13 Feb How Evictions Work: What NJ Renters Need to Know
Unfortunately, metro areas of big cities are being hit hard by rising eviction rates. That’s bad news for tenants, and potentially bad news for landlords as well.
Are you worried and wondering, “How do evictions work?” Not sure if your eviction is legally sound?
If so, keep reading to find out more.
Notice for Termination with Cause
In order to terminate a tenancy before the lease is up in New Jersey, the landlord must have a legal cause for doing so.
Common reasons include things like:
- Failure to pay rent
- Habitual late payment of rent
- Failure to pay increased rent
- Committing an illegal act on the premises
- Violation of the lease or rental agreement
- Disorderly conduct or disturbing the other residents
- Property damage and destruction
- Health violations
- Tenancy contingent on employment which is now terminated
- A court finding the tenant liable for involvement in criminal activity
In most of these cases, the landlord must provide the tenant with notice of the eviction. The type of notice required typically depends on the cause for termination.
For example, the landlord is not required to provide eviction notice to a tenant if they’re evicting them for failure to pay rent–so long as the landlord does not habitually accept late rent.
Notice for Termination Without Cause
If a landlord does not have a legal basis to evict the tenant early, then they must wait until the end of the tenant’s lease to evict them.
However, the landlord may still need to provide the tenant with an eviction notice, depending on the type of tenancy in question.
For example, a landlord must provide a one-month notice if they wish to evict a month-to-month tenant. If the tenant has not moved by the end of the month, then the landlord can sue them as a holdover tenant.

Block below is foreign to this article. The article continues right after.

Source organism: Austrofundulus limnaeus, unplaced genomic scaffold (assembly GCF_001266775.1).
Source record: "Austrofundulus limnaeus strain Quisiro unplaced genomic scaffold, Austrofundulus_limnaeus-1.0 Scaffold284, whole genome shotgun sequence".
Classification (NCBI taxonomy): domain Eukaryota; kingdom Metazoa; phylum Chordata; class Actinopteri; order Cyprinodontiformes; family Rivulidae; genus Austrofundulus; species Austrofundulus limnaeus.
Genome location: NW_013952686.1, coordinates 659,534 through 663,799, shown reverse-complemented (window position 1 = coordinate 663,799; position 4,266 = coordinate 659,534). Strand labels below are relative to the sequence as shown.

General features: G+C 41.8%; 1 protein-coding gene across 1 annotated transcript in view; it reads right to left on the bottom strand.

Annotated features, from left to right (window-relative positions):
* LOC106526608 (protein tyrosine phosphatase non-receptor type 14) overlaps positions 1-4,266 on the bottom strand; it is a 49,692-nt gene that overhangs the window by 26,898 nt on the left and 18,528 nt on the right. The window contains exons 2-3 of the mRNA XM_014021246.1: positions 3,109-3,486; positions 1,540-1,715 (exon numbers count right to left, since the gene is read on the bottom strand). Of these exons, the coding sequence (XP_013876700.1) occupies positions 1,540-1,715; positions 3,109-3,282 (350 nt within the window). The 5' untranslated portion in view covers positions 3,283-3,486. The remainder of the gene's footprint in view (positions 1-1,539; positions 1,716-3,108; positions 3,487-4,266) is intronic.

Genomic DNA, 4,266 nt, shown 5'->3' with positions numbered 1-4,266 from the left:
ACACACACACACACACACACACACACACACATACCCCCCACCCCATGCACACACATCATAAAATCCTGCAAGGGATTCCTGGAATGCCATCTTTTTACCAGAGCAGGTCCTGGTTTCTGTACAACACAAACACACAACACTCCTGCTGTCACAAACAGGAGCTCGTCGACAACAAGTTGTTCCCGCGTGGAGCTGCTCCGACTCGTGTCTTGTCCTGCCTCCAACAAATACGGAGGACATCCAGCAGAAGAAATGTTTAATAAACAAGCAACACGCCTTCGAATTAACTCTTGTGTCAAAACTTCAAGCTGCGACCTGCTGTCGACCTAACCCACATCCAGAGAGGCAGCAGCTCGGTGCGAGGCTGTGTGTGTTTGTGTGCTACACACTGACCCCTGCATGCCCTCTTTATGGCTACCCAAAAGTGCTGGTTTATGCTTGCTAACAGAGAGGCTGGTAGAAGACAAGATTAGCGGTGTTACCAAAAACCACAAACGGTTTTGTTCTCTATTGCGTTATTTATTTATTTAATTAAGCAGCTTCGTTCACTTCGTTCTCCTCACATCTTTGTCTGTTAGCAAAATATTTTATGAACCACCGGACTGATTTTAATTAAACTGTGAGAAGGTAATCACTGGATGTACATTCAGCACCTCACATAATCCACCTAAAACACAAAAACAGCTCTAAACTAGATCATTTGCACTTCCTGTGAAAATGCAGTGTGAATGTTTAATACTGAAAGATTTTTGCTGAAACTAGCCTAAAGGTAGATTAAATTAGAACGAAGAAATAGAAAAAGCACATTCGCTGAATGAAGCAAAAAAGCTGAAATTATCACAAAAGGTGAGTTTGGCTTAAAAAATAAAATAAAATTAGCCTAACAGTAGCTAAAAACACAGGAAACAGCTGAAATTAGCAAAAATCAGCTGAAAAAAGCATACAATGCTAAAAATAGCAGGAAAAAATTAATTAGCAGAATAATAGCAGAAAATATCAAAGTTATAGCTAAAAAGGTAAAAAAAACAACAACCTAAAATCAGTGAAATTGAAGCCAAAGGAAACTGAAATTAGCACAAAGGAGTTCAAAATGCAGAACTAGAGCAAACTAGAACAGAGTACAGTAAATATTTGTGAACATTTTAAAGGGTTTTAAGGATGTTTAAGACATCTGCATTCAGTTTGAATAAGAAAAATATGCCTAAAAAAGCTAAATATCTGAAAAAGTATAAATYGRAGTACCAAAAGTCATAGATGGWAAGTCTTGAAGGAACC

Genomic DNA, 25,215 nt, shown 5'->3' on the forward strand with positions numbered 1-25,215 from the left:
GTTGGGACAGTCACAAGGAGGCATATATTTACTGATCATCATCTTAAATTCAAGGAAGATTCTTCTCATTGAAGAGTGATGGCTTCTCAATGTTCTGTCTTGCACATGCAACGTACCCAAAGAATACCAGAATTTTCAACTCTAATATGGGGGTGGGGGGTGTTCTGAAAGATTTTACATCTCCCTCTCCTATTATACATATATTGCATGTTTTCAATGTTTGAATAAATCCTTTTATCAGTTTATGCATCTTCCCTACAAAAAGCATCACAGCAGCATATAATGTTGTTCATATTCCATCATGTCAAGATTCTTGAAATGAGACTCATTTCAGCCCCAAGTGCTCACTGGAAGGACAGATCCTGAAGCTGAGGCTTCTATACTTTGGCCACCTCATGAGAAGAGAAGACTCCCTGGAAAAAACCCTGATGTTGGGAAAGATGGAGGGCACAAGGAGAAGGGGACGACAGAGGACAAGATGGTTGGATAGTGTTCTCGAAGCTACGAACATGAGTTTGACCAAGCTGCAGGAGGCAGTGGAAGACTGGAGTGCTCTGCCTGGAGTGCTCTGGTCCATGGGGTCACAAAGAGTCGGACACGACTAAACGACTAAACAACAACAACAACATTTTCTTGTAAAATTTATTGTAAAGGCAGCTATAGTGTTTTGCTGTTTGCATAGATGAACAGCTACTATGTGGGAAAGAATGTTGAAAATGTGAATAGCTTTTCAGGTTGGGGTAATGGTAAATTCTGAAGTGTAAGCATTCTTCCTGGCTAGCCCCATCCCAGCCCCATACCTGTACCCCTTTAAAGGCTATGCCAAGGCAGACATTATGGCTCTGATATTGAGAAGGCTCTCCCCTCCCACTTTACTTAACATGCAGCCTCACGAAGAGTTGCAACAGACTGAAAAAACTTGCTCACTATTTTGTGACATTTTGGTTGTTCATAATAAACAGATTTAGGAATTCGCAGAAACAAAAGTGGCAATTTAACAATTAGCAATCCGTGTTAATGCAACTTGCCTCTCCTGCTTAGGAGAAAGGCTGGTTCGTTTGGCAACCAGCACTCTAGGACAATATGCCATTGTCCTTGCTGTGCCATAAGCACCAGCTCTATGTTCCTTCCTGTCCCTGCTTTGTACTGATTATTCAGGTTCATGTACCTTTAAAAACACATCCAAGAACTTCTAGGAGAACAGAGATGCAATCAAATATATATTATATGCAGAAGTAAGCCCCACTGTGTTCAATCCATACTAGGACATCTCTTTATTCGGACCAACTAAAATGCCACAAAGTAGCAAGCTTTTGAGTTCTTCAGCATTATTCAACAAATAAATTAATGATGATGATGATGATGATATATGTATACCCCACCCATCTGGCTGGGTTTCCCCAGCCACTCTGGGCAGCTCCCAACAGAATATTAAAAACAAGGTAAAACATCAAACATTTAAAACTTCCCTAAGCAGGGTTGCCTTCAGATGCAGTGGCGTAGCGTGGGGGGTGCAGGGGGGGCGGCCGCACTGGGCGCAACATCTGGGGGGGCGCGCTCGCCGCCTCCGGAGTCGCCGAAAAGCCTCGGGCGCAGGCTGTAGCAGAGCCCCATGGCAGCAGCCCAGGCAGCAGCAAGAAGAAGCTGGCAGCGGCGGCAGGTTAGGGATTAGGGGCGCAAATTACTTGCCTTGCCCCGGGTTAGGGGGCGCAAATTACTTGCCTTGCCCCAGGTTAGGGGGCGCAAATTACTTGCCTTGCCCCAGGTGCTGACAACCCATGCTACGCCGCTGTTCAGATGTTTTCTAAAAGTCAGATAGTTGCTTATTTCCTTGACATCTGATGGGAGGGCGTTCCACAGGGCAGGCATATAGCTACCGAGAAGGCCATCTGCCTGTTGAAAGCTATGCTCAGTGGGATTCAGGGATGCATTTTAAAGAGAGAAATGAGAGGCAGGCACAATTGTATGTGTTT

If, on the other hand, the tenant has a fixed-term lease, then the landlord is not required to provide notice unless the terms of the lease specify otherwise. Additionally, the landlord can ask that the tenant move out by the end of the lease term.
As a tenant, you may be wondering: can you fight an eviction based on tenant law?
It isn’t always worth it for a tenant to fight a landlord’s eviction, except in two specific cases:
- The landlord did not evict the tenant properly
- The landlord used “self-help” procedures to evict the tenant
An example of not evicting the tenant properly would include things like failing to provide notice where notice was required or providing notice without the essential information.
Self-help procedures refer to a specific type of eviction. Under New Jersey law, a landlord cannot legally evict a tenant without taking them to court. Any other means of forcing out a tenant is illegal. If your landlord used these means, then you are able to resist the eviction.
How Do Evictions Work? Let Us Fight for You
If you’re still lost and wondering, “How do evictions work?” take a deep breath. Don’t worry. Let us help.
We’re New Jersey eviction experts over 50 years of experience protecting our clients’ rights.
If you need to speak with a lawyer, get in touch today to see how we can help with your case.